Oh right! I went to the Barbados Jazz festival this week, and I must tell you about it. The festival ran every day from January 11th, and ends tonight. I took in two shows: the dinner set at the Crane featuring Elio Villafranca, the Cuban jazz pianist; and yesterday's Jazz on the Hill with Martiniquan band Bwakoré, Tizer and Robin Thicke, yes the American dude, and no he's not a jazz performer but we'll get to that.
The dinner set was plenty swanky, with the proper amount of double-cheek kissing and wineglass brandishing before dinner. It was a mixed but generally older crowd of, say, my parents' generation. Everyone seemed happy to be there, and there was very little of the "I am so over this" eye-rolling that you find among the glitterati of my age group. That was a relief, but not enough of a relief for me to start hanging with my parents. I heard tell there was only one bartender during the cocktail hour, to the exasperation of some. Dinner was crowded and a little awkward to navigate, but tasty enough and well served by the staff, who seemed just as pleasant and mellow as the guests. There's something in that Crane air, I tell you.
At the start of the show, the host mentioned what was on everyone's minds: the earthquake in Haiti and the fact that the festival was engaged in its own effort to raise money for the country. There is a feeling of solidarity in Barbados and I'm sure across the rest of the Caribbean that is almost palpable in the wake of Tuesday's disaster. It's a sense that all we are is fortunate*, some of us more so than others, and that realizing this, there is no choice but to give, and what I hope is an extension of that, to stay committed to helping Haiti thrive in the long term.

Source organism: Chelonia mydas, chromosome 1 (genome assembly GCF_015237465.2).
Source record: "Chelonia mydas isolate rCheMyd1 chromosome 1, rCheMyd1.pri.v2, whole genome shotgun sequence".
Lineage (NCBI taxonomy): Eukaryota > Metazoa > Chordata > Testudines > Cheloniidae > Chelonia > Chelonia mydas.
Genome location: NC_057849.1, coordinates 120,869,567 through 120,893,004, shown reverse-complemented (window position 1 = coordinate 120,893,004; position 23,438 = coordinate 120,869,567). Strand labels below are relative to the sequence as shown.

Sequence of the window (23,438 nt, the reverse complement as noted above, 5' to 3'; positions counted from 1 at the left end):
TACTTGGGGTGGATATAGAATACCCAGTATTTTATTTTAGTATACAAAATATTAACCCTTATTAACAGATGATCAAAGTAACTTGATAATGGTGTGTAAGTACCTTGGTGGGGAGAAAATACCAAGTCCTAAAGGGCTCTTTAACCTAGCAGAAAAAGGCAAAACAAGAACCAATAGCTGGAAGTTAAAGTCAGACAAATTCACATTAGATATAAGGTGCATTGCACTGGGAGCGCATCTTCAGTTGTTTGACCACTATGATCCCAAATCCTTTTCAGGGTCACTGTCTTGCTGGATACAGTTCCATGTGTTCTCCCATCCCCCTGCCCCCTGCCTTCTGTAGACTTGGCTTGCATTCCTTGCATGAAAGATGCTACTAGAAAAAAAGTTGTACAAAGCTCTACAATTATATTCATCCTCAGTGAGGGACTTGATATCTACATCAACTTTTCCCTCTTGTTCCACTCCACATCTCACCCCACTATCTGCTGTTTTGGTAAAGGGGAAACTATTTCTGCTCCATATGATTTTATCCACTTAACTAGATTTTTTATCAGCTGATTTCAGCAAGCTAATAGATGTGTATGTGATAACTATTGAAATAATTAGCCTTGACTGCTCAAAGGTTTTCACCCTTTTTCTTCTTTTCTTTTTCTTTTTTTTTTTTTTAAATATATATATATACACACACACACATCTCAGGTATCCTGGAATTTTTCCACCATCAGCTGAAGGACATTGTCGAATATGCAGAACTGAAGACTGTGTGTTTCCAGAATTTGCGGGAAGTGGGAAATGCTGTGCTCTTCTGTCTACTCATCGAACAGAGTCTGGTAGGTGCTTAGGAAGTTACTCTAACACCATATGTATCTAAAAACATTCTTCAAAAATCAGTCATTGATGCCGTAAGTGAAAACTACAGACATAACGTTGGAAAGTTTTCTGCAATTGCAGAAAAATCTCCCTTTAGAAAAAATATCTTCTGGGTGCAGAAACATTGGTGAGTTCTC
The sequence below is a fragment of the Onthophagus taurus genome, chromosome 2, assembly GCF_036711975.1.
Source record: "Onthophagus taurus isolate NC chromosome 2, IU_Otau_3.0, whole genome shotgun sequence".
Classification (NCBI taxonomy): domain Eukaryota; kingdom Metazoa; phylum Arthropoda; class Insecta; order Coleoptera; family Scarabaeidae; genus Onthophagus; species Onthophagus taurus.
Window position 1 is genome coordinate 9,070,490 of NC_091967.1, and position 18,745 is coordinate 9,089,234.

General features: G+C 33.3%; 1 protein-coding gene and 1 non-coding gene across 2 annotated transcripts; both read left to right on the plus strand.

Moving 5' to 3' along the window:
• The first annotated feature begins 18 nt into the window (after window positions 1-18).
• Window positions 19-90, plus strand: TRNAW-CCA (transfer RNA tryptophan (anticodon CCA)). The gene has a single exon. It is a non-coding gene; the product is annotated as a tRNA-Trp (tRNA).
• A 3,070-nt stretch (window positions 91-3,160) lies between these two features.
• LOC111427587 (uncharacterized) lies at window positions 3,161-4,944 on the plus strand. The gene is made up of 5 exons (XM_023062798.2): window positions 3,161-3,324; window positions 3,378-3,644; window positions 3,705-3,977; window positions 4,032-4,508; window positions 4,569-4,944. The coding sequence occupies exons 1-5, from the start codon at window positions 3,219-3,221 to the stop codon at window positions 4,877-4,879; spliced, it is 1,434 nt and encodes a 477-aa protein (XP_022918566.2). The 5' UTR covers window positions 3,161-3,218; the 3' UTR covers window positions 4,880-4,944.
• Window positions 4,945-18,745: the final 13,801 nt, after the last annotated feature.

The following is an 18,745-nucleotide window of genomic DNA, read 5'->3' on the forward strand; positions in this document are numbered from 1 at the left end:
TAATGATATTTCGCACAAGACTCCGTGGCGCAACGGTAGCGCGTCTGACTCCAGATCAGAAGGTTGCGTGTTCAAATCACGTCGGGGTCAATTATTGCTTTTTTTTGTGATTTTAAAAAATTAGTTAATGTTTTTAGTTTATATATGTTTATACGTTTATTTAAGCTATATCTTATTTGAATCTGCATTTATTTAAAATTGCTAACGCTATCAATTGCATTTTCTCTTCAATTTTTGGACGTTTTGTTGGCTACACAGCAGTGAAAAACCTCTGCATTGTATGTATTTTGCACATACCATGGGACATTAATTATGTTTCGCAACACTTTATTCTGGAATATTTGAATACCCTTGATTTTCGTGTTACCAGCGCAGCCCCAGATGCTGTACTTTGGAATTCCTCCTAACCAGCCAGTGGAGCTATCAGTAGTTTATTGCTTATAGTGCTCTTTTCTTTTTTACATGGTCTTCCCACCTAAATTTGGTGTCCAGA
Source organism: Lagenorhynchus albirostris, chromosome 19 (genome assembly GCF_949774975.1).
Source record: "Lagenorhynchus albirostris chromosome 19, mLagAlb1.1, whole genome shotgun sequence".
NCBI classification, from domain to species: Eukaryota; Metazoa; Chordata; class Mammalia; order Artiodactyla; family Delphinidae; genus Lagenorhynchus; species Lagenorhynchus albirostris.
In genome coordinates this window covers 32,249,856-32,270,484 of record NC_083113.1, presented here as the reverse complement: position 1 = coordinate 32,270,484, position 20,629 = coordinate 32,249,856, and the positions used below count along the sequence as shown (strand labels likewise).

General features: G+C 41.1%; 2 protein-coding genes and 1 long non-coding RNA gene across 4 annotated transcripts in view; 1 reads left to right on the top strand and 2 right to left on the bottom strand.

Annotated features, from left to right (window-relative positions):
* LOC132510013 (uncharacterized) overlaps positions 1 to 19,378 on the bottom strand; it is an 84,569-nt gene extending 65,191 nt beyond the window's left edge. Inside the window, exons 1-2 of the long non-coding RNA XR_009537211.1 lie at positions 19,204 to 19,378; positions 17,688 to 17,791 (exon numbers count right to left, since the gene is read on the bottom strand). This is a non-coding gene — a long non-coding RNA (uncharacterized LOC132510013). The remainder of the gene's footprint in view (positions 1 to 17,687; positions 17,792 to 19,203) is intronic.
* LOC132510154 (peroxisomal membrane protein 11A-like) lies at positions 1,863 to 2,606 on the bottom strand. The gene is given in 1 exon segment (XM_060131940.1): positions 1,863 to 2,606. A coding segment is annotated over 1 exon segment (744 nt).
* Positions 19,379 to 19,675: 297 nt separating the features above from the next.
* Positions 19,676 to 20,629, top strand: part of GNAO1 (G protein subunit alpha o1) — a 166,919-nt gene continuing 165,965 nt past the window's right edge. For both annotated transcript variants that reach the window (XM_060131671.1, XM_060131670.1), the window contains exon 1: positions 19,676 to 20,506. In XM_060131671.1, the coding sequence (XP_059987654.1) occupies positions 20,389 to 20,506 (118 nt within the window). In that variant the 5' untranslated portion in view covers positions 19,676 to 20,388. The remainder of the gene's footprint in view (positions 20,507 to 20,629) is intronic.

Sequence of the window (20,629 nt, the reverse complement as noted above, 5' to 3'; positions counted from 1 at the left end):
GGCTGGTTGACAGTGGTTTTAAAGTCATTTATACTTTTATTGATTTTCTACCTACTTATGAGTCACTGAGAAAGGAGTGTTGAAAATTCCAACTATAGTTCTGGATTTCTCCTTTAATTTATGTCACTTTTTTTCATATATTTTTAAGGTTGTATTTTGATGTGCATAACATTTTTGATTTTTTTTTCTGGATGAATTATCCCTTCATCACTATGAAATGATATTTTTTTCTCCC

When Villafranca took the stage with the rest of his quintet, he straight away set a very easy tone. We were all sat out under the stars on the Crane's stunning grounds, well liquored up and ready to hear some music, so his job getting us to loosen up could have been harder. Still, the unrehearsed, off-the-cuff introductions in his second-language English made us feel like we had wandered into his studio and were watching an oddly professional jam session, which was exactly as it should have been. His quintet included percussion, soprano sax and flute, congas and acoustic bass performing Cuban classics as well as original interpretations like Ogere's Cha from his debut album Encantaciones, and selections from his 2008 The Source in Between.
There is nothing ordinary about Elio's music. Even his take on the classics reflects the most refreshing amalgam of early Afro Cuban music like son and danzón, Latin and American jazz that you will ever hear. Throughout, there are shades of Hancock and Coltrane, and the clincher for me: an unmistakable Thelonious Monk flavour. He uses a light but steady hand as bandleader, and is always the star, even with the other instrumentalists' solos. Most of my Cuban jazz piano experience has included the dancey, more traditional sounds of Sacasas and Valdés, but if this is where new Cuban jazz is going, I'm definitely following.
A bit on Saturday's show in a subsequent post.
*There is a thankfully far less palpable sentiment of the Pat Robertson variety, which I'm quite happy to ignore.